Chris Tompkins said he didn't attend the 2013 Grammy awards nomination show Wednesday night at Nashville's Bridgestone Arena. He had another important business matter that took up his time.
The Greenhill native and his wife, Jessica, were busy preparing for their son's upcoming birthday.
It wasn't until later that evening that they learned the Carrie Underwood hit "Blown Away," a track written by Tompkins and his longtime Nashville song writing collaborator Josh Kear, is nominated for "Country Song of the Year."
Tompkins and Kear were nominated for two Grammys in 2008 for "Before He Cheats," another Underwood hit, which won "Best Country Song."
"I'm very excited," Chris Tomkins said Thursday during a phone interview as he drove to work at Big Loud Shirt, an independent music publishing company in Nashville's Music Row.
Tompkins isn't the only artist with connections to the Shoals who were nominated for a Grammy this year.
The Civil Wars, which include Florence resident John Paul White and Nashville's Joy Williams, were nominated for "Best Country Duo/Group Performance" for their collaboration with country superstar Taylor Swift on the track "Safe & Sound."
Swift and The Civil Wars were also nominated for "Best Original Song Written For Visual Media."
"Safe & Sound" was featured on the soundtrack for the film "The Hunger Games."
The Alabama Shakes, who live in Athens, were nominated for "Best New Artist" and "Best Rock Performance" for "Hold On," a track from their debut album "Boys & Girls."
Tompkins said his wife recorded the nomination show, but it only features the major categories like "Song of the Year" and "Album of the Year."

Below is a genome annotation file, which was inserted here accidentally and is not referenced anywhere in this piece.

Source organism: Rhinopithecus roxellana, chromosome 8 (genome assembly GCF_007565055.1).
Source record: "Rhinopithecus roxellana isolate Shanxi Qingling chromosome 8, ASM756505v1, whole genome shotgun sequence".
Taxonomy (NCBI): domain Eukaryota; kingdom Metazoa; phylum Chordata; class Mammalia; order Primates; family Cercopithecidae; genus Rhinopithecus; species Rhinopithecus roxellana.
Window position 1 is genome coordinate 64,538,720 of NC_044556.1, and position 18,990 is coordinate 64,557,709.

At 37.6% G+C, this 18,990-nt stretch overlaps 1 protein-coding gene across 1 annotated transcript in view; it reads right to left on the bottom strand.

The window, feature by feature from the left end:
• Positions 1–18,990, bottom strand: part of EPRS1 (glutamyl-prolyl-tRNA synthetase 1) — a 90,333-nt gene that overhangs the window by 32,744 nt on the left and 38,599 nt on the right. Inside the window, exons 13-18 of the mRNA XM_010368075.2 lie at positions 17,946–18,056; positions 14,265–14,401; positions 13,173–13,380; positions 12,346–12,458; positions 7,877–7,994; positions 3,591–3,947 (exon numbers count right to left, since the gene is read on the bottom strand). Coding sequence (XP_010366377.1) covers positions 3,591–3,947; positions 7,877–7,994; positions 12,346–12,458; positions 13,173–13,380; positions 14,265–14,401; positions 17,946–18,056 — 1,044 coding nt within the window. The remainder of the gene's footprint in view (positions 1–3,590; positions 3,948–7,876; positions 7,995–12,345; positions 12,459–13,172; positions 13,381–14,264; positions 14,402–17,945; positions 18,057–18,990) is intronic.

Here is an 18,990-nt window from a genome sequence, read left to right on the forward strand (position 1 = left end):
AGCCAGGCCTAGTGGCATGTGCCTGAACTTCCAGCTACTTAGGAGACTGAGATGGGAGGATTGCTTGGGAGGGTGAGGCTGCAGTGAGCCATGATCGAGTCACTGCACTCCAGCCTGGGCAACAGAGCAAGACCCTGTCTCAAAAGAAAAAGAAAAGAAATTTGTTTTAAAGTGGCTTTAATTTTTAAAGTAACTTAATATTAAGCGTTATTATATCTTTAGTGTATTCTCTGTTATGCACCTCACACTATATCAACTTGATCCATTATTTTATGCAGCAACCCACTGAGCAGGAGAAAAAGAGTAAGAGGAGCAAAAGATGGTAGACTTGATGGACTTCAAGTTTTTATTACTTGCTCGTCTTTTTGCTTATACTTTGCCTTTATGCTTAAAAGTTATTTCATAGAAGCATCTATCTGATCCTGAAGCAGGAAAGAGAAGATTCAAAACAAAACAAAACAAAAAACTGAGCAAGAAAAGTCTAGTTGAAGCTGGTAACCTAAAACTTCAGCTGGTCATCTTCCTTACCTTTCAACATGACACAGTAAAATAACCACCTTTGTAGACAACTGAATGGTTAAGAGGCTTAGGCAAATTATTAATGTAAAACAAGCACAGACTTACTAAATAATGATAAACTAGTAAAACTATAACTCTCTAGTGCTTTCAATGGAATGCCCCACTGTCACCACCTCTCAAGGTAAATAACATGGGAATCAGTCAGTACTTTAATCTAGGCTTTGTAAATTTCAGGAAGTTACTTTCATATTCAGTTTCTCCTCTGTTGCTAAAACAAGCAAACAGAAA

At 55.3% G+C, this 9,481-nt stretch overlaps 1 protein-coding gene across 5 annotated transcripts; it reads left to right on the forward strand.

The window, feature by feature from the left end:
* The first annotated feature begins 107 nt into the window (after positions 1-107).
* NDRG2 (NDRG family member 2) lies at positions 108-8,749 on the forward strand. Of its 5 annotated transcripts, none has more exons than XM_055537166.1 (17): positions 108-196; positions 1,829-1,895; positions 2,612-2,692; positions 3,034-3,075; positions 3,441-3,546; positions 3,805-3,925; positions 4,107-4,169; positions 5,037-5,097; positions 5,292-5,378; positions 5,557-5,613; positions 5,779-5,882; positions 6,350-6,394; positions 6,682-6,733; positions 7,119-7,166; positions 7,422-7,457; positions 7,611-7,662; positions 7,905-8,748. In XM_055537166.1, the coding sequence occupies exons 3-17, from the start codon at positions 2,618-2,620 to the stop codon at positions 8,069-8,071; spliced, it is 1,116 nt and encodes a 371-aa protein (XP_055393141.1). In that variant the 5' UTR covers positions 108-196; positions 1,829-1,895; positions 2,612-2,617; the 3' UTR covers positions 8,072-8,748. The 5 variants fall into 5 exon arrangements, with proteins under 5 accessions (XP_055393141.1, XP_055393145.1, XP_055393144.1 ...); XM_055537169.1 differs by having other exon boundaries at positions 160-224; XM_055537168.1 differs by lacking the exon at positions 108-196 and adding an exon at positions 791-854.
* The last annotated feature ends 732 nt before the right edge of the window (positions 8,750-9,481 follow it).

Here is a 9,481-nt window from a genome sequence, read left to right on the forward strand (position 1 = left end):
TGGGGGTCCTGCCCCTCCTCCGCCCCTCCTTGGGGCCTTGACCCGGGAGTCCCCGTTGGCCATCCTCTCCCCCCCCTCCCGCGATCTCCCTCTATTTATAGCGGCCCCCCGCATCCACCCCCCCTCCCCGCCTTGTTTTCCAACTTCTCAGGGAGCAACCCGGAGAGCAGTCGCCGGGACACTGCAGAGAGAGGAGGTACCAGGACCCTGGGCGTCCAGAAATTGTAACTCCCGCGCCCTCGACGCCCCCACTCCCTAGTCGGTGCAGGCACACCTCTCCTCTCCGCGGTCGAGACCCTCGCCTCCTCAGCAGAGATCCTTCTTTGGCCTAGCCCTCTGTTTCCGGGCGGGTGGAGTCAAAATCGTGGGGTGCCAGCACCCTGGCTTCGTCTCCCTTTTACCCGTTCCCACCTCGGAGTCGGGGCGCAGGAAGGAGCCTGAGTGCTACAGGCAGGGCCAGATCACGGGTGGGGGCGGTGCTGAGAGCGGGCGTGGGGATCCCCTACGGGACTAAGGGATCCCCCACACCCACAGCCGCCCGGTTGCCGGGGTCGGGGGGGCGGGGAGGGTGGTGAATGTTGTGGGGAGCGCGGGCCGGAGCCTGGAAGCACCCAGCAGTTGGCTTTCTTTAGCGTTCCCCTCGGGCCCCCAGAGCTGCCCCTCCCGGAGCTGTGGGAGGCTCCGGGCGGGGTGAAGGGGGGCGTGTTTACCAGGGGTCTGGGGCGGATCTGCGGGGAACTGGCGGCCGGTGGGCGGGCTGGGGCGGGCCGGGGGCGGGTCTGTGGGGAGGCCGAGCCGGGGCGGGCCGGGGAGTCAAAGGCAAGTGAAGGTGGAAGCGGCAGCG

"We watched it and fast forwarded through the commercials," Tompkins said. "It said go to the Grammy's website to see the rest of the nominations."
His wife got online and Tompkins said he heard her screaming.
"She said, you got nominated," Tompkins said. "Then my 4-year-old started screaming. He didn't know what was going on."
So Tompkins showed him his 2008 Grammy award and said, "this means daddy wrote a good song and they might give me another one of these if I win."
Tompkins won't know until Feb. 10 if he and Kear will have another Grammy to display in their homes.
"It feels good to have a Grammy going in," Tomkins said, referring to the 2008 award. "I'm pretty good about not getting nervous or anything. But the last time I was at the Grammys, the only nerve racking thing was, a few awards before your award comes up, you start to get a little nervous."
Tompkins said he has been working with Kear since 2001 or 2002, and he's been his main song writing partner since then.
"It's like Nashville has connected us at the hip," he said. "We've been writing so much for so long. We just get in there and try to make the best song."
Tompkins said the two artists have a knack for improving on each other's compositions.
"He's really good about taking it to where it needs to be," Tompkins said. "If he brings in an idea, I can add my thing. It's a good collaboration."
Tomkins said he's going up against several friends in the "Country Song of the Year" category.
"If one of the other songs wins, I'll certainly understand," he said.
Tompkins said it was great to see the Grammys recognize other artists with Shoals and Alabama connections.
Efforts to reach members of The Civil Wars and the Alabama Shakes through their publicists were unsuccessful Thursday. Publicists for both bands did not return email requests for interviews or comments.
Jeremy Woods, of Florence, played trombone with the Alabama Shakes at a handful of shows earlier in the year, along with Shoals residents Danley Murner and Doc Dailey.
"I'm a fan of what they are doing and of how they are doing it," Woods said. "I'm glad they're having success and getting recognition for their music. It's also nice that they are spreading the love and having other Shoals-based bands come out on the road and open some shows for them."
Doc Dailey and Magnolia Devil and The Pollies have opened shows for the Alabama Shakes this year.
Ironically, the Alabama Shakes opened for Dailey's band at a free show at Pegasus Records in Florence during the 2011 W.C. Handy Music Festival.
Another Alabama musician, country artist Jamey Johnson, who is originally from Enterprise, was nominated for "Best Country Album" for "Living For A Song: A Tribute To Hank Cochran."
Russ Corey can be reached at 256-740-5738 or russ.corey@TimesDaily.com.